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[lilt] /lɪlt/
rhythmic swing or cadence.
a lilting song or tune.
verb (used without object), verb (used with object)
to sing or play in a light, tripping, or rhythmic manner.
Origin of lilt
1300-50; Middle English lulte; perhaps akin to Dutch lul pipe, lullen to lull
Related forms
liltingly, adverb
liltingness, noun Unabridged
Based on the Random House Dictionary, © Random House, Inc. 2015.
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Examples from the web for lilt
  • There is no lilt in the tone of these seven syllables, but a drop in register, a recitation born of resignation.
  • There was a kind of spring and lilt to it, quite indescribable by words.
  • The right length and lilt of a sentence will let your reader take your meaning from it, and take it with pleasure.
  • Yet they have more lilt and frolic in them than if they had been written last year.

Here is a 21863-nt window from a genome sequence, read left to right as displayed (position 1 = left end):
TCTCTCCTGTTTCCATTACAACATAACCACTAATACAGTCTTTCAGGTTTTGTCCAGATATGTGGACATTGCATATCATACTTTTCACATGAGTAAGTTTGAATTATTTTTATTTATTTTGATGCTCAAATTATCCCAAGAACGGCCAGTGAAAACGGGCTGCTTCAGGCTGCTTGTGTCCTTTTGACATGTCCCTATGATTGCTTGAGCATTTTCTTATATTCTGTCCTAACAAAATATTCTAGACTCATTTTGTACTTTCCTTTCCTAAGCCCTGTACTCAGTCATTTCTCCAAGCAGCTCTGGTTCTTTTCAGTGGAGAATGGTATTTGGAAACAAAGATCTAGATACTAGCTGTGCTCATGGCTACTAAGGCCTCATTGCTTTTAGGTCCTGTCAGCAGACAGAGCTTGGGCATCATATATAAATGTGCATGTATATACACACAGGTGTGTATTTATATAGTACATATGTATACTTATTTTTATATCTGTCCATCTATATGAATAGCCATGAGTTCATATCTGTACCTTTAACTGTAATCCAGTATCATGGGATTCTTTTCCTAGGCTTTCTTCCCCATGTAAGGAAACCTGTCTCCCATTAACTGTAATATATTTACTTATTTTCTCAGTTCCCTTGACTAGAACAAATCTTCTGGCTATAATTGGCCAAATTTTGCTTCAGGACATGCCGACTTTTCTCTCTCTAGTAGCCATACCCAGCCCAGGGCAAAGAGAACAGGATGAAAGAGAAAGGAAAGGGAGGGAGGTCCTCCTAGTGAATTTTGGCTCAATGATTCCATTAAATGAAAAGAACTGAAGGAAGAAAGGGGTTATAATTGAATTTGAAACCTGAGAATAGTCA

British Dictionary definitions for lilt


(in music) a jaunty rhythm
a buoyant motion
verb (intransitive)
(of a melody) to have a lilt
to move in a buoyant manner
Derived Forms
lilting, adjective
Word Origin
C14 lulten, origin obscure
Collins English Dictionary - Complete & Unabridged 2012 Digital Edition
© William Collins Sons & Co. Ltd. 1979, 1986 © HarperCollins
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Word Origin and History for lilt

1510s, "to lift up" (the voice), probably from late 14c. West Midlands dialect lulten "to sound an alarm," of unknown origin. Possible relatives include Norwegian lilla "to sing" and Low German lul "pipe." It is possible that the whole loose group is imitative. Sense of "sing in a light manner" is first recorded 1786. Related: Lilted; lilting. As a noun, 1728, "lilting song," from the verb. As "rhythmical cadence," 1840.

Online Etymology Dictionary, © 2010 Douglas Harper
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